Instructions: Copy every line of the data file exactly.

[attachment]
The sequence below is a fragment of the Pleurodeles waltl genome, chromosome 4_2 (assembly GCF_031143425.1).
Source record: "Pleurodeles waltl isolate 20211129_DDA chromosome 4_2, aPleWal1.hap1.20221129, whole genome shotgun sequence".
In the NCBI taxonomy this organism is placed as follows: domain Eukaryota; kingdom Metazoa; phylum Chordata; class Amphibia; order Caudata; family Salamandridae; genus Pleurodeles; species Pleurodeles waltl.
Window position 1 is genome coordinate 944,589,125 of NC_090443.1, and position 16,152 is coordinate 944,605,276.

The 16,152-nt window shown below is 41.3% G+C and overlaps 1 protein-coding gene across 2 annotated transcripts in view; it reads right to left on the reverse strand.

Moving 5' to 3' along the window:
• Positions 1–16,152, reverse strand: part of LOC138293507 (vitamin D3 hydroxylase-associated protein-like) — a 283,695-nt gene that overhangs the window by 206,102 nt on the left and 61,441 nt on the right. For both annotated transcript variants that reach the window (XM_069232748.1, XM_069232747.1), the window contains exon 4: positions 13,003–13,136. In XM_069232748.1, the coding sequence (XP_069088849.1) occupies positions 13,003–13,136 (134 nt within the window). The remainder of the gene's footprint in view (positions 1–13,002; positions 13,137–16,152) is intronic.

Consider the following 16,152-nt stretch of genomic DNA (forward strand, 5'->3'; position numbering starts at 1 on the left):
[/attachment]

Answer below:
The sequence below is a fragment of the Pleurodeles waltl genome, chromosome 4_2 (assembly GCF_031143425.1).
Source record: "Pleurodeles waltl isolate 20211129_DDA chromosome 4_2, aPleWal1.hap1.20221129, whole genome shotgun sequence".
In the NCBI taxonomy this organism is placed as follows: domain Eukaryota; kingdom Metazoa; phylum Chordata; class Amphibia; order Caudata; family Salamandridae; genus Pleurodeles; species Pleurodeles waltl.
Window position 1 is genome coordinate 944,589,125 of NC_090443.1, and position 16,152 is coordinate 944,605,276.

The 16,152-nt window shown below is 41.3% G+C and overlaps 1 protein-coding gene across 2 annotated transcripts in view; it reads right to left on the reverse strand.

Moving 5' to 3' along the window:
• Positions 1–16,152, reverse strand: part of LOC138293507 (vitamin D3 hydroxylase-associated protein-like) — a 283,695-nt gene that overhangs the window by 206,102 nt on the left and 61,441 nt on the right. For both annotated transcript variants that reach the window (XM_069232748.1, XM_069232747.1), the window contains exon 4: positions 13,003–13,136. In XM_069232748.1, the coding sequence (XP_069088849.1) occupies positions 13,003–13,136 (134 nt within the window). The remainder of the gene's footprint in view (positions 1–13,002; positions 13,137–16,152) is intronic.

Consider the following 16,152-nt stretch of genomic DNA (forward strand, 5'->3'; position numbering starts at 1 on the left):